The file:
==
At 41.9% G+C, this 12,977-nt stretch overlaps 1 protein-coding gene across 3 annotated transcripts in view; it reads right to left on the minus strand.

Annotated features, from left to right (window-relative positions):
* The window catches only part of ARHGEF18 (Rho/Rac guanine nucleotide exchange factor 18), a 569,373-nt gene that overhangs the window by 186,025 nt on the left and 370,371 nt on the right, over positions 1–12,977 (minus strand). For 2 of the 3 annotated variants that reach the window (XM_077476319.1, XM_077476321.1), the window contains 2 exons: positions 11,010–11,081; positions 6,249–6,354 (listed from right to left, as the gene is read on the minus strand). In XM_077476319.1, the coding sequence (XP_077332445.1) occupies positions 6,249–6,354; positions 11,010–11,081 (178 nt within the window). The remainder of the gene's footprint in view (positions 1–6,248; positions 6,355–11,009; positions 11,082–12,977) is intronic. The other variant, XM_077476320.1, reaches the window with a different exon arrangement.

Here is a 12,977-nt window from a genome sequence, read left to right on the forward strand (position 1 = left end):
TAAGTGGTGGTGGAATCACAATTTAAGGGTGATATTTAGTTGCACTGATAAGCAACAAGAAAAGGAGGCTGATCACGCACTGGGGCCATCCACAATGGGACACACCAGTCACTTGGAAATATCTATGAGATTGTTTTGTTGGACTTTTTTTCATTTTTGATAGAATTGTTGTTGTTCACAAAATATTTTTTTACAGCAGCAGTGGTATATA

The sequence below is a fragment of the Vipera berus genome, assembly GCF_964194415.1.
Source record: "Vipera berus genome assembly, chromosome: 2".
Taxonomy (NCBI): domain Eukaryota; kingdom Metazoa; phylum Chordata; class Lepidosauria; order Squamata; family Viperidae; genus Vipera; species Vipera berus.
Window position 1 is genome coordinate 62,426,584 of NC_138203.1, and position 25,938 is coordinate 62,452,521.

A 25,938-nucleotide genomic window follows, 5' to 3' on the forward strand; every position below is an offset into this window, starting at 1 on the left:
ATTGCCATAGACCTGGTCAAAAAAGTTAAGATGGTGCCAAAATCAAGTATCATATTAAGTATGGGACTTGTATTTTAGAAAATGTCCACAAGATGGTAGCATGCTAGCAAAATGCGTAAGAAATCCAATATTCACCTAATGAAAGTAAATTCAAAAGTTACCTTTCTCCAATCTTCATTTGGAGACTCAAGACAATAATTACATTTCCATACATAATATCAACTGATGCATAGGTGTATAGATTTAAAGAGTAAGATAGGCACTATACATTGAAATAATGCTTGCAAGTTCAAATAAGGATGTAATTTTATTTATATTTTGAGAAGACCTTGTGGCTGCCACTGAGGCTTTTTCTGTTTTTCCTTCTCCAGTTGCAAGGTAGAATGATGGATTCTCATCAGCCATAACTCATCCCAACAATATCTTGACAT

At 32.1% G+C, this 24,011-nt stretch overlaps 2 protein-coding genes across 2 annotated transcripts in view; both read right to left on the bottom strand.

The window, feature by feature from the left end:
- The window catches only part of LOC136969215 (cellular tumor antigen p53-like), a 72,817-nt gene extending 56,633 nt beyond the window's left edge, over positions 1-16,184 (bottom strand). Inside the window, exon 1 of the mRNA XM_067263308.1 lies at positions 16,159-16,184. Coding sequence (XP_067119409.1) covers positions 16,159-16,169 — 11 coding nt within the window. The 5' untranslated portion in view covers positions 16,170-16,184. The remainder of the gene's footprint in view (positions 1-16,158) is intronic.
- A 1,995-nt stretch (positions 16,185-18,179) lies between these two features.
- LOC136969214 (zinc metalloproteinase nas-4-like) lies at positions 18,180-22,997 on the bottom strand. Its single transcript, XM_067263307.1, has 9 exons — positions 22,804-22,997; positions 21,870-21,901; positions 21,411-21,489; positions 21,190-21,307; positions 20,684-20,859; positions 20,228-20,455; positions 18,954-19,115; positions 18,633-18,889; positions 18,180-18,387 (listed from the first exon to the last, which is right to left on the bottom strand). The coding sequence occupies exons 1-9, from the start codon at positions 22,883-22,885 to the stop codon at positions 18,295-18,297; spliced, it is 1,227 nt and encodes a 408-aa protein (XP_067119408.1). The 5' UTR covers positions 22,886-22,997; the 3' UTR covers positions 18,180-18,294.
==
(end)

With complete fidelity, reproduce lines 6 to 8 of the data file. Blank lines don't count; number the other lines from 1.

The sequence below is a fragment of the Vipera berus genome, assembly GCF_964194415.1.
Source record: "Vipera berus genome assembly, chromosome: 2".
Taxonomy (NCBI): domain Eukaryota; kingdom Metazoa; phylum Chordata; class Lepidosauria; order Squamata; family Viperidae; genus Vipera; species Vipera berus.